It’s a battle I’ve been losing.
Sure, I ran 1.4 miles today in 10:38. Sure, I followed it up with sprints and crunches and pushups. Sure, I got my heart rate up and didn’t feel awful. But I am not where I was three months ago, when I was working on getting to a pull-up, doing weighted squats, deadlifts, going hard for an hour at least three, if not four or five, times a week.
I felt my muscles begin to atrophy months ago, when I was here in the dead of winter with snow piled on the ground and no gym membership or free weights to get me moving indoors. Transition periods are always tough for me; the things I love — music, creative work (i.e. arts and crafts), Bible time, physical activity — typically fall to the wayside, even though doing those things keeps me healthy and functional.
Yesterday, I decided, with the arrival of May and nice weather (even when it’s raining), excuses for not working out are no longer an option. So in the evening (after a pre-afternoon workout with my housemate, choir practice, and grocery shopping), I sat down on my bed with the one permanent marker I brought to the City and a paper bag I’d brought home from work (the only blank paper I currently have). After unfolding the bag and flattening it out, I cut off a piece, brought a desk drawer over to use as a platform, and drew lines across the paper, dividing the space into a graph of the days of the week and the hours of the day, from 6 a.m. to 11 p.m. Then, I filled in my known schedule — internship, work, church, choir — and started eyeing empty space for working out.
I realized, in this process, that working out isn’t the only thing I’ve neglected over the past three months: I haven’t made a single thing since I came here. Cutting up that paper bag and writing on it is the closest I’ve gotten to a craft. I’ve saved things — brochures, clippings from newspapers, programs — but I haven’t even attempted a collage, because . . . I don’t have glue.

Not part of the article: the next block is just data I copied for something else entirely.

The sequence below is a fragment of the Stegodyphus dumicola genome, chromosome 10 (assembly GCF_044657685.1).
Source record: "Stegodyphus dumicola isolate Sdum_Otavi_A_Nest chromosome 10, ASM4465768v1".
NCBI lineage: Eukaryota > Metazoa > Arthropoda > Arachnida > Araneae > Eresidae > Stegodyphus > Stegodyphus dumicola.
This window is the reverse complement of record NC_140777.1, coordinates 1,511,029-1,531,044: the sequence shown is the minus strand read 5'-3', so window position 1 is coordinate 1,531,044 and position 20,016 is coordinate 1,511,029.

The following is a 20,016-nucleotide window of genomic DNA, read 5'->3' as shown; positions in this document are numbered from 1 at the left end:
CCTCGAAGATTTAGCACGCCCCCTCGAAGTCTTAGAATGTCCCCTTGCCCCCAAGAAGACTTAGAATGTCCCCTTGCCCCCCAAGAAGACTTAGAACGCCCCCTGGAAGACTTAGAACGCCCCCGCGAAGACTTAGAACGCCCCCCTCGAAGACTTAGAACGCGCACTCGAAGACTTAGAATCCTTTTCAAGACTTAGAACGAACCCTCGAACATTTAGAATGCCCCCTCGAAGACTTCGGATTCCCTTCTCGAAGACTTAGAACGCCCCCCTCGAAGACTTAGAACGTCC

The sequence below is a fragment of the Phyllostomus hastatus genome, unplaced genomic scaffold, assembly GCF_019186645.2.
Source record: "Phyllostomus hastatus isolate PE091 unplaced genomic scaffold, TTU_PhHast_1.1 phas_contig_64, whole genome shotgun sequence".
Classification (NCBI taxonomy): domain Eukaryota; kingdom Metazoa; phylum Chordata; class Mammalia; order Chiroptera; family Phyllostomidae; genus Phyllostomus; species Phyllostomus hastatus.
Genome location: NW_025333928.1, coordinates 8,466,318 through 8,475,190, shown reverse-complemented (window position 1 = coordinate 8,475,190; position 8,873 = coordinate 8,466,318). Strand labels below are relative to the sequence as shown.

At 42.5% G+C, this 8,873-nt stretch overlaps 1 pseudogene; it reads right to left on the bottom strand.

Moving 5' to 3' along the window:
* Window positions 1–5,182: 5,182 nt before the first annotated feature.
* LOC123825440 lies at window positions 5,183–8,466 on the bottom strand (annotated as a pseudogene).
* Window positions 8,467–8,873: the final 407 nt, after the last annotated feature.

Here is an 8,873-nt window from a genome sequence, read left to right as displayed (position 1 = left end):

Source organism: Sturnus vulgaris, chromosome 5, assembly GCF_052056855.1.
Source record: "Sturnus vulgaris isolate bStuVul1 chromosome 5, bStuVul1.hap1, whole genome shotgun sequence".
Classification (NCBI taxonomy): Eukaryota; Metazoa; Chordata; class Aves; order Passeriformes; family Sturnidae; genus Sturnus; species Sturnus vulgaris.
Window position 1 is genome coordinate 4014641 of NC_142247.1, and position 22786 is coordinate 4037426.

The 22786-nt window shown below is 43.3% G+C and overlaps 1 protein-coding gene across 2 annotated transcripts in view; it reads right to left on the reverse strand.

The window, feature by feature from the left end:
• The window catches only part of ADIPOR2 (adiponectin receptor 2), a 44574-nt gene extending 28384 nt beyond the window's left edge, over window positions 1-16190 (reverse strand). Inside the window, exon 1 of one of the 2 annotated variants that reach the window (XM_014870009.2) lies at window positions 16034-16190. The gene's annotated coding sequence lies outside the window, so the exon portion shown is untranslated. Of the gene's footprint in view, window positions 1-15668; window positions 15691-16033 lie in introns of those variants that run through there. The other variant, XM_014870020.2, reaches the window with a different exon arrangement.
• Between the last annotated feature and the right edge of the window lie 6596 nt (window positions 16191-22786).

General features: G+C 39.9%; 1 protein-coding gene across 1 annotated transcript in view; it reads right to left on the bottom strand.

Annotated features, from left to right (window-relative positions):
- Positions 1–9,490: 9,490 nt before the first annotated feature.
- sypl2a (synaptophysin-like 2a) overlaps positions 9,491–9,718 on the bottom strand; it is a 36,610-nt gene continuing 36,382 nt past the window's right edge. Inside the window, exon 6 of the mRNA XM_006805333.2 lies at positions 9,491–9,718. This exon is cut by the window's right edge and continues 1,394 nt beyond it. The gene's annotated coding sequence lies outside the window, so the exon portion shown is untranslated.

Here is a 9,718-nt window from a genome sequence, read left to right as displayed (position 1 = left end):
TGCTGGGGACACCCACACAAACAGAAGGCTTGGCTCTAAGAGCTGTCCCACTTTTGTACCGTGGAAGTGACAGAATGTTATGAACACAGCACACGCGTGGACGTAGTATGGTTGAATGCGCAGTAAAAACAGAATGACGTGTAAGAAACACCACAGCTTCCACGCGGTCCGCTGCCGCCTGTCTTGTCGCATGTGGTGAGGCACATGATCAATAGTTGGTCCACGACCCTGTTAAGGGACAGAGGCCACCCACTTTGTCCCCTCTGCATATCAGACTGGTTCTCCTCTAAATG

Arts and crafts are a natural pasttime for me. My family sees potential where others see trash. It’s part of living cheaply, and it’s also just part of who we are. My mom collects postage stamps and uses them for decoupage on homemade boxes. My little brother makes stuffed animals and dolls out of random pieces of fabric. I used to make bags out of hole-y jeans and, just last summer, made an apron out of two pieces of discarded clothing. Scissors, glue, needle, thread — that’s really all that’s necessary for any of this and, yet, I haven’t made a single thing. I haven’t even touched the knitting I brought with me.
And that’s not all: Yesterday, after choir practice, I sat down at the piano to try and play a song I’m singing with another girl for special music. My fingers were stiff and clumsy — nowhere near where they were in January, after finishing a semester of piano lessons that had me playing Chopin, Bach, and Beethoven. I realized: I haven’t played piano since I was at Taylor, and now I feel like a true novice.
Weaker, weaker, weaker . . . that’s how I feel in all of these areas — even writing, unfortunately. The only place I feel stronger is my faith, and that’s because I’ve actually been reading my Bible on a regular basis. But all of these other areas, they’re important, too. They’re part of me as a multi-interest individual who thrives on new experiences, learning, growing. They keep me in tune to the possibilities around me and aware of the potential in random inanimate objects, as well as people. They improve my brain function, rhythm, coordination. And they keep me healthy, confident, and strong.
Looking at my paper bag schedule for this week, I’m realizing it’s not just working out I need to work on. It’s also creativity, piano, and wordsmith-ing.
The battle I’ve been losing isn’t over, yet. There’s still a chance I can turn things around, regain some core strength, pick up the pace, have something to show for these four months other than bitten nails, worn-out jeans, and poor posture. This week — and the rest leading up to May 24 (my college commencement) — that’s the goal. Improvement.
Bringing you up-to-date:
Monday: Internship. Work. Worked out again with TMIRCE. This time, it was their track workout, which I was hoping would be more up my alley. Turned out, they still run the track for distance: we did long intervals adding up to three miles. It killed me.
(Note: My squat stance is a bit wide, but it was literally the only way my exhausted legs could pull off the motion. That’s how out of shape I am.)
Wednesday: Internship. Work. Choir. Church.
Saturday: Worked out with my housemate. Choir practice. Grocery shopping. Paper bag scheduling.